Where pollen reigns

I have been hesitant to spend much time outside given our pollen count of late.  The warm spell in early spring led every species of plant to bloom ahead of schedule, along with the plants that normally emerge early in the year. We have had lilacs and roses blooming with the tulips and the dogwood trees. My yard is full of millions of oak and maple seeds blown from next door. Mary’s 100-year-old oak has outdone itself this year.

Standing in the bakery on Wednesday waiting for the server to fix two sandwiches for me and David and assemble other goodies including  pecan pie for David, led me to spring my back.  I simply cannot stand for any length of time. 

Sprung back and hay fever and I felt so poorly, I stayed home last night. Penitent, went on my university website this morning to write a note to my professor asking his forgiveness for my truancy only to discover he had stayed home with a 101 temperature.

Owing to attrition, illnesses and travel by my classmates all of whom are younger than me and gainfully employed in demanding jobs, Professor cancelled the class.  I decided to forgo my message and keep my secret. As the end of the semester approaches we are all ready to collapse. He is a new professor who overworked us, and even he is paying the price.

My back a bit better this morning, I began pulling weeds from the brick walkway. It hurts so badly at times I was afraid bending over hurt me, but my doctor says no, it is good to stretch those back muscles.  Gently, gently of course.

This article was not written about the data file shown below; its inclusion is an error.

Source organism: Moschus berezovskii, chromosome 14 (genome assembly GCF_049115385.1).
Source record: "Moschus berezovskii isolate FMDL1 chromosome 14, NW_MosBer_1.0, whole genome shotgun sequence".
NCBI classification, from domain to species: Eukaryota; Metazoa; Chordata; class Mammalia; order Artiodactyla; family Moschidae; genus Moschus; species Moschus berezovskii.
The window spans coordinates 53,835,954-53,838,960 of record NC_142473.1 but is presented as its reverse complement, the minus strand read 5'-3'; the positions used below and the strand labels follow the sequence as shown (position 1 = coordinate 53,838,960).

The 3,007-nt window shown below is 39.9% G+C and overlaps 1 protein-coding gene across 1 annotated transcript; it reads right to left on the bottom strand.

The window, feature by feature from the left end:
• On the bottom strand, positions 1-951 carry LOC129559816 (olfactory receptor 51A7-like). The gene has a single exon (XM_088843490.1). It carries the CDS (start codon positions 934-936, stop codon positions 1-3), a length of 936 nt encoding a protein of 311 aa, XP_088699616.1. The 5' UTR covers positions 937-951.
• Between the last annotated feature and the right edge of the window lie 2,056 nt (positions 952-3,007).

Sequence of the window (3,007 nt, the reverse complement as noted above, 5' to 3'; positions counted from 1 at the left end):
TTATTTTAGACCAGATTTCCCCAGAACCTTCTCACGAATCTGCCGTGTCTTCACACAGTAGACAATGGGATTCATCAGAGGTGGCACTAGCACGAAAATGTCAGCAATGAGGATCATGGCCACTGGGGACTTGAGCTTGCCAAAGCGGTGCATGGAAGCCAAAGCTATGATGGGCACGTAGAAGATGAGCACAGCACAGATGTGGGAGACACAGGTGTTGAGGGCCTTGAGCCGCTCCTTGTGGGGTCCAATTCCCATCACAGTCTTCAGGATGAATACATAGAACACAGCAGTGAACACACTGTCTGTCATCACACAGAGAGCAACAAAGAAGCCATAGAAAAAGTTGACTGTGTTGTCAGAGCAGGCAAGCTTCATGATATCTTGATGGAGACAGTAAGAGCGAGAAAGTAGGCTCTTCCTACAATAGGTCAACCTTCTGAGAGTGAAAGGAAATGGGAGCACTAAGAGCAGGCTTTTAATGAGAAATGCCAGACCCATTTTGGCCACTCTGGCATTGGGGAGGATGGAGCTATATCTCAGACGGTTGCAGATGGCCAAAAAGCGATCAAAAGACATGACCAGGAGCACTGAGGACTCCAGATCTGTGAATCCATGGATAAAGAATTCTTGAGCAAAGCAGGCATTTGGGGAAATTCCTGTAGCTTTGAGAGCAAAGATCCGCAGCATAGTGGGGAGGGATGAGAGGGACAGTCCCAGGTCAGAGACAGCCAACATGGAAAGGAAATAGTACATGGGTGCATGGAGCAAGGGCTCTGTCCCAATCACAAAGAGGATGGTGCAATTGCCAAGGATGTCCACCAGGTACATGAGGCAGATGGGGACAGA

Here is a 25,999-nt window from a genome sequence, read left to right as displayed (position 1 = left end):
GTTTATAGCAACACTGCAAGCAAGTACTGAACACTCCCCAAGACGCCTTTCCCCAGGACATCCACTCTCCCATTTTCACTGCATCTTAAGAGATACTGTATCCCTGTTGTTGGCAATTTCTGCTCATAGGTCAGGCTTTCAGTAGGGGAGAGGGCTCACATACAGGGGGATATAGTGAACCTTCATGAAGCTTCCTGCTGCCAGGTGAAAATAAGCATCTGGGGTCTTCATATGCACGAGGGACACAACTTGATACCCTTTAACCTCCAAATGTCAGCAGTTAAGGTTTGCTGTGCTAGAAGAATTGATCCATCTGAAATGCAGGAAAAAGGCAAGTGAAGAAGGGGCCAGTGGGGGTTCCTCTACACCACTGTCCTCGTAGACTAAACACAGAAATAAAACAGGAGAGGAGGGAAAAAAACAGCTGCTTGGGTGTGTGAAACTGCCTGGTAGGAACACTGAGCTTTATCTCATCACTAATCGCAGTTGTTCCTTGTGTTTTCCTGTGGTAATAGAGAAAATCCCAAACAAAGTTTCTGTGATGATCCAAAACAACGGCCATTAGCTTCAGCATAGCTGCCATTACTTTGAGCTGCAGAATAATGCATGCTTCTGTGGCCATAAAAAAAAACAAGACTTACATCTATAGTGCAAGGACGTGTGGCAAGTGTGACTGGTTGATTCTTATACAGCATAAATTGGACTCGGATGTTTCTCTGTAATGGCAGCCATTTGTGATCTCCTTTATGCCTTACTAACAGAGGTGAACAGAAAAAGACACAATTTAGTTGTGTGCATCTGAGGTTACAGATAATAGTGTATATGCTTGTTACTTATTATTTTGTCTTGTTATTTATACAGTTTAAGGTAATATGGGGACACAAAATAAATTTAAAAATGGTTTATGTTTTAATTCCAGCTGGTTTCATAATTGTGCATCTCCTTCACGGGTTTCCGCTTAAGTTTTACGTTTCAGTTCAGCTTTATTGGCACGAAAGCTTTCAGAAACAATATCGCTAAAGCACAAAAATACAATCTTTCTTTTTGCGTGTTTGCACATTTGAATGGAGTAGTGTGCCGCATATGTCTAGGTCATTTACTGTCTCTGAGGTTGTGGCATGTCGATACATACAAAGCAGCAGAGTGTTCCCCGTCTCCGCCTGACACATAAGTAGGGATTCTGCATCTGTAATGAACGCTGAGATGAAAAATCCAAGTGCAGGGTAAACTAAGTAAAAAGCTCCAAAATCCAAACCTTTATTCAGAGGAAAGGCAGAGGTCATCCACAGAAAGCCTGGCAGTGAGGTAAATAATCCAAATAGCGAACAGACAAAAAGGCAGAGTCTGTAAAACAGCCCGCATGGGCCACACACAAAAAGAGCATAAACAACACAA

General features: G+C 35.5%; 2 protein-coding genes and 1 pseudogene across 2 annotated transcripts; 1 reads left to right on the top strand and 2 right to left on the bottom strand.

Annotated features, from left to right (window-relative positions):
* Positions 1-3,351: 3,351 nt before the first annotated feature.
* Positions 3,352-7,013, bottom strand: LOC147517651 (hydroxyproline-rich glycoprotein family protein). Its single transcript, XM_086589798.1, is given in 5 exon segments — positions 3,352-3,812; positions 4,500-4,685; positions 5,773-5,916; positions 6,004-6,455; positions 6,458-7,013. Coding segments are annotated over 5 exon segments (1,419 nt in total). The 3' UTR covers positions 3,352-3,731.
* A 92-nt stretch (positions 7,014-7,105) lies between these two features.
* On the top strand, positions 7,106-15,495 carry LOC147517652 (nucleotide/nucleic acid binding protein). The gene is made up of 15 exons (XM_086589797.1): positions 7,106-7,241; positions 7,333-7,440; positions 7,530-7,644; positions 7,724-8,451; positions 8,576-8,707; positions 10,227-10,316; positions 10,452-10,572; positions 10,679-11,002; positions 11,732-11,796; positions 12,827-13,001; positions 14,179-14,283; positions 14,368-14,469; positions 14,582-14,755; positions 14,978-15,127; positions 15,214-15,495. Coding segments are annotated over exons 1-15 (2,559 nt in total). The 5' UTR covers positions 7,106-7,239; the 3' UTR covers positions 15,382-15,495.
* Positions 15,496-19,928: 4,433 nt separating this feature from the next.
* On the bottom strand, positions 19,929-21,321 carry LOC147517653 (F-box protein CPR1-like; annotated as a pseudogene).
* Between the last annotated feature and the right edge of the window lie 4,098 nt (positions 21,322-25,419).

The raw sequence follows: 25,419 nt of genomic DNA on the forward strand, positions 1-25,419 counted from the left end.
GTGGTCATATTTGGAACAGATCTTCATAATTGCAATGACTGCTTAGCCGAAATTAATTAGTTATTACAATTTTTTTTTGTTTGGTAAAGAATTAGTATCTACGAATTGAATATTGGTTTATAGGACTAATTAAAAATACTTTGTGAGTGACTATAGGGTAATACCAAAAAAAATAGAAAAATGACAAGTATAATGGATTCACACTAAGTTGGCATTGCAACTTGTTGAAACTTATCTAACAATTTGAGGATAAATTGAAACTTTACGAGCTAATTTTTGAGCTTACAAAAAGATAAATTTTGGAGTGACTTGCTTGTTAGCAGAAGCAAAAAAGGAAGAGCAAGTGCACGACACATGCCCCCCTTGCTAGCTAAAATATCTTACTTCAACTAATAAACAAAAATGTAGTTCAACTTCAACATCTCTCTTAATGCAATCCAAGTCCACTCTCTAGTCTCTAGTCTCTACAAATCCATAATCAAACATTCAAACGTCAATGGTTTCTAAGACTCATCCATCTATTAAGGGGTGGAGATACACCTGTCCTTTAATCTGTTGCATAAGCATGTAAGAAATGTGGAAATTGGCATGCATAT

A few drops of rain came two days ago, and my rain barrels are half full, pollen floating on the surface like powdered detergent in cold water. The storm seemed relatively mild.  Nevertheless, I found a baby dove lying under the rose trellis, fallen from his nest and killed.  The doves are such sloppy nest builders.  We don’t need any more doves, but I have tried to keep the rose on the front support trimmed in such a way as to keep the nests from falling.  Mother Quail makes a “sort of” nest in that trellis every year. 

Meanwhile I continue my annual bird watching and have seen the chickadees move into the Nuthatch bird house where they are feeding a clutch of youngsters.  I have not seen the House Wrens this spring although the Carolina Wren checked out one of the wren houses.  Yesterday a Goldfinch pair investigated the wren house near the suet feeder in the Holly tree. I have removed the dead Echinacea to make way for the new plants, and the male seemed to be saying to the female, “I found Echinacea here last year.  (Goldfinch in the Echinacea. Photo taken by me two summers ago.) They flew off muttering, apparently, she disapproving of the potential quarters.  The Downey Woodpeckers drilled for weeks, but they have  formed a hole in one of Garland’s half dead trees and seem to be busy taking suet cake back to their brood.  I have come to love half dead trees, they make such nice bird houses.   Soon the Fuchsia will begin to bloom, and I should see the odd Hummingbird.  They generally return in May.

Pollen be damned, I will have my time in the garden.




9 thoughts on “Where pollen reigns

  1. Pollen has me prisoner also. Everything is a sickly green. I so want to get out and do some yard work. Take care of that back and I agree that moving is best. I have found working through a bad back speeds up recovery.
    My hummer scout has been at the feeder for about a week. He always is the first and is very indignant if I haven’t put the feeder out yet. The rest will follow.


  2. Pollen count up here in NY is off the charts, too. I’m resorting to Claritin for the first ttime in my life — not helping very much either. Be careful about that back — stretching is good … but does weeding count as stretching? Not in my book!


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